Exposure & strategic relationships are essential to progress your career | Tips to get started

colleagues giving an office high-five

How much time do you dedicate to gaining internal exposure in your organisation?

Have you ever considered how vital it is to your career progression? In the last few weeks, I have heard of yet more examples of people missing out because of ‘a lack of exposure’ or a perceived absence of relationships with senior people.

Yet for many people, especially women this can be a real challenge, time is one issue, feeling inauthentic is another and the sense that surely doing a good job should be sufficient to get promoted and given the interesting work/projects..

So for many the need to increase exposure and work on strategic relationship feels frustrating. The problem is people need to know for themselves what you are like at your job and as a person. One contact of mine didn’t even know about a promotion opportunity until they were told they were considered but didn’t get it. A client was telling me that there are constant promises of promotion, but she didn’t get the one she went for due to her inexperience at managing senior stakeholders.

If you consider that often people several levels above us will be contributing to decisions about who gets promoted. They will assume, if you have been put forward by your line manager, that you are good at the technical aspects of your job. Therefore the people they know of and something about are more likely to get the promotion as they are a ‘safer bet’.

I help many clients look at what relationships they need to work on and the specific approaches/ways of doing this in a genuine and natural way.

Here are my top tips for starting to think about this for yourself:

  • Have a clear objective of what you want to achieve in the next year and three years.
  • Consider all the people in your organisation who could help you achieve this. It might be people actually contributing to promotion decisions or providing feedback on you, someone that would be a good mentor or people that could help you work on a specific area where you need to develop.
  • Prioritise the top three people to start with, according to your objectives (you can add more later).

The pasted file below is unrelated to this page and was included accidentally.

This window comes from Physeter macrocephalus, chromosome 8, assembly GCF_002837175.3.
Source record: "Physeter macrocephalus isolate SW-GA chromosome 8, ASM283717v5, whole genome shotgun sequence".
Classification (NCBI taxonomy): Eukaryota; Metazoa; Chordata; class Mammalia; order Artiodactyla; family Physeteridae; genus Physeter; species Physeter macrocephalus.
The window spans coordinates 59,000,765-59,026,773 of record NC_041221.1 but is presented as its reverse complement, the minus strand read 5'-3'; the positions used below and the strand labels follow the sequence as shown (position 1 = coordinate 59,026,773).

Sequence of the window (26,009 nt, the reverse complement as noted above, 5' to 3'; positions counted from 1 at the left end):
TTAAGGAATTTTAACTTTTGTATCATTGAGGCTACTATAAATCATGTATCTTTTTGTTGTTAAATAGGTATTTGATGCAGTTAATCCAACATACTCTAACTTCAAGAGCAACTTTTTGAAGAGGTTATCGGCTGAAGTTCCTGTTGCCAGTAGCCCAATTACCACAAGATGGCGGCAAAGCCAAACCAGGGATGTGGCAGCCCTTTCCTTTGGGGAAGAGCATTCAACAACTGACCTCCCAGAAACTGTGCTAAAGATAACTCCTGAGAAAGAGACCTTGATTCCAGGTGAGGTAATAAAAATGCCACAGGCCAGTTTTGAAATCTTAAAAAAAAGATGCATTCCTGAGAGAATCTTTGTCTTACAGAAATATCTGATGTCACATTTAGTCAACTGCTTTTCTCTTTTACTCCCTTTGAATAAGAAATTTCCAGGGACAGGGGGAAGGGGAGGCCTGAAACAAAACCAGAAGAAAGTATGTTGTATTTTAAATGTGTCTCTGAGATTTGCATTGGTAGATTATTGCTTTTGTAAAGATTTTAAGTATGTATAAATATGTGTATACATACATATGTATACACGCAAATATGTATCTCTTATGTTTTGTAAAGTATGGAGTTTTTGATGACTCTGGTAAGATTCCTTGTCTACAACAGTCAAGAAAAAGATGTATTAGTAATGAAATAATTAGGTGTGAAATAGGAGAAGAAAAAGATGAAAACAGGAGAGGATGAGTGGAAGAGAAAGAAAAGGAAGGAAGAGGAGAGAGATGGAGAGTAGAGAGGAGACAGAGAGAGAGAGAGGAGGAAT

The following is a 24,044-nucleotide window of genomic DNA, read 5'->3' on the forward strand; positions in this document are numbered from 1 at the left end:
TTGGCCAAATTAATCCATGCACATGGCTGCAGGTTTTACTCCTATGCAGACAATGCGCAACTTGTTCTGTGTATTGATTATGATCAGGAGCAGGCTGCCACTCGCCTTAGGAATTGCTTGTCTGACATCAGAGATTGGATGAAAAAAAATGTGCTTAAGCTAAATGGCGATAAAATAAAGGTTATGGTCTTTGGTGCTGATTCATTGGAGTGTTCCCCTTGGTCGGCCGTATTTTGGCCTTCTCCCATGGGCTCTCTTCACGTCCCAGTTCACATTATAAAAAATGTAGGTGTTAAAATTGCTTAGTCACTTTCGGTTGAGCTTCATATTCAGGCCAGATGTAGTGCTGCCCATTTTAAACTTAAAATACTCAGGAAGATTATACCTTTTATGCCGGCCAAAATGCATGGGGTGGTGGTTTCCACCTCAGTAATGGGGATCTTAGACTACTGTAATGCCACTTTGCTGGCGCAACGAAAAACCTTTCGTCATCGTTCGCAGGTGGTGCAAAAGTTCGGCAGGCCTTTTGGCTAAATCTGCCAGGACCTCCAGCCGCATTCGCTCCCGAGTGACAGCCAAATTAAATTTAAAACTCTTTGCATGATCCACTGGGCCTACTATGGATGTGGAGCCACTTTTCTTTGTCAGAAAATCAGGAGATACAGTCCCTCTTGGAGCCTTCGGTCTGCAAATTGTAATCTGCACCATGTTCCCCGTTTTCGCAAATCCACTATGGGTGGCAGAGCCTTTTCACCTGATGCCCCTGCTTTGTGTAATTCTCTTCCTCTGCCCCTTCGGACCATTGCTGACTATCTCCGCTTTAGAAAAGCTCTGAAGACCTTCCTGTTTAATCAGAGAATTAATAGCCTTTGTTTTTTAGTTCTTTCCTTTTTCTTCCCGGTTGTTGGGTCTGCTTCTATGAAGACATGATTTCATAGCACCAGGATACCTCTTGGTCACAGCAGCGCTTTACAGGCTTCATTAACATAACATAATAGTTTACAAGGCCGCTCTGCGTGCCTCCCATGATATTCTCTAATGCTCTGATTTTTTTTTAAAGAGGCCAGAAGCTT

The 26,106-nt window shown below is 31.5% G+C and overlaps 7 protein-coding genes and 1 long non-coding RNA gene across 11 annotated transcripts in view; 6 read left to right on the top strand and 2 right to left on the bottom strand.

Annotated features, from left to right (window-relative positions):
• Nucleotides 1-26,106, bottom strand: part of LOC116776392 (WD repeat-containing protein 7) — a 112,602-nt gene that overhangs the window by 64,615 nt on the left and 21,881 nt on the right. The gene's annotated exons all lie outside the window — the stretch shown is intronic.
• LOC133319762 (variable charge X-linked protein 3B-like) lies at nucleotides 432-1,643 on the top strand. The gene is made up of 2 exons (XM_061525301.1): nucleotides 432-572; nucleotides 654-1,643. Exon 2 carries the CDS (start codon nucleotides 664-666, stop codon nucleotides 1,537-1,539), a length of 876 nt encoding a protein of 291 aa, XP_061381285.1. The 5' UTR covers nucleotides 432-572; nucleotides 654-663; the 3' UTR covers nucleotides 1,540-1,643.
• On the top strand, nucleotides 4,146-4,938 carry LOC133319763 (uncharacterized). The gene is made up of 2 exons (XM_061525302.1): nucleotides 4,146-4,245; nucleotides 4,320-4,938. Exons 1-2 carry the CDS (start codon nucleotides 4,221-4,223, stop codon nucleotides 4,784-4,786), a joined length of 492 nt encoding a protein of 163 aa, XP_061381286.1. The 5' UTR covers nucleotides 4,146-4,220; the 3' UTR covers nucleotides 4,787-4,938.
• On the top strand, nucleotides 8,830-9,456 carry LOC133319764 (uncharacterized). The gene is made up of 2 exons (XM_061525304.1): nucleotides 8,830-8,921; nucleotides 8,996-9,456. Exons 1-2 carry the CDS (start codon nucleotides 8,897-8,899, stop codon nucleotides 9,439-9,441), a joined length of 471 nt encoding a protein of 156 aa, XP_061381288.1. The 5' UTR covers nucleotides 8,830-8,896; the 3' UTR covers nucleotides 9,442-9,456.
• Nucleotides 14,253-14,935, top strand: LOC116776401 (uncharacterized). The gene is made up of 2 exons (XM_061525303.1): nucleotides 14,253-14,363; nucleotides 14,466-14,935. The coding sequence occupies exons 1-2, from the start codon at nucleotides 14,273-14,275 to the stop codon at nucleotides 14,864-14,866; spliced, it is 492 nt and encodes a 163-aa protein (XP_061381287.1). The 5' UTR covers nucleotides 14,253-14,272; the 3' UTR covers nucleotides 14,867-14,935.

• Consider their perspective – what is their situation in their current role? Do you have any relationship with them at all? If you do, what is it like?
  • Consider the key next step for each person, if it is building a relationship, consider how you might do that. If it’s working on an existing relationship, think about what needs to change and how you can facilitate this.
  • Work out how these actions become part of your day job, as they need constant attention. If you don’t do this, it is the path to frustration, you are unlikely to progress your career as you would like.

Ultimately, you need to build a simple plan and diarise the actions to make sure they happen, as we all get busy with the day job. This plan is not static either, it should be reviewed periodically to check the objectives, people and actions are still valid.

If you feel you are stuck in your career and need some help to navigate the ‘people stuff’, contact Joanna Gaudoin at Inside Out Image. I have worked extensively with clients through my Career Impact Programme to understand how they are perceived at work, be clear on what they need to achieve to gain exposure and build better relationships with the right people; ultimately to progress their careers.

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About the author

Inside Out Image run by Joanna Gaudoin helps professional individuals achieve greater career success and their organisations improve business performance, by working with them on their personal impact and relationship building skills.

Prior to establishing Inside Out Image, Joanna Gaudoin spent ten years in marketing and consultancy.  She now works with clients one-to-one, as well as speaking and running workshops across all areas of personal impact and relationship building; including appearance, body language and voice, as well as the skills and confidence for different business scenarios such as meetings, networking and presentations.

Most of Joanna’s work is in the professional and financial services sectors. Additionally, she helps clients navigate ‘office politics’, facilitated by a diagnostic profiling tool to help clients understand how they currently interact and how this could be improved, to achieve their objectives.

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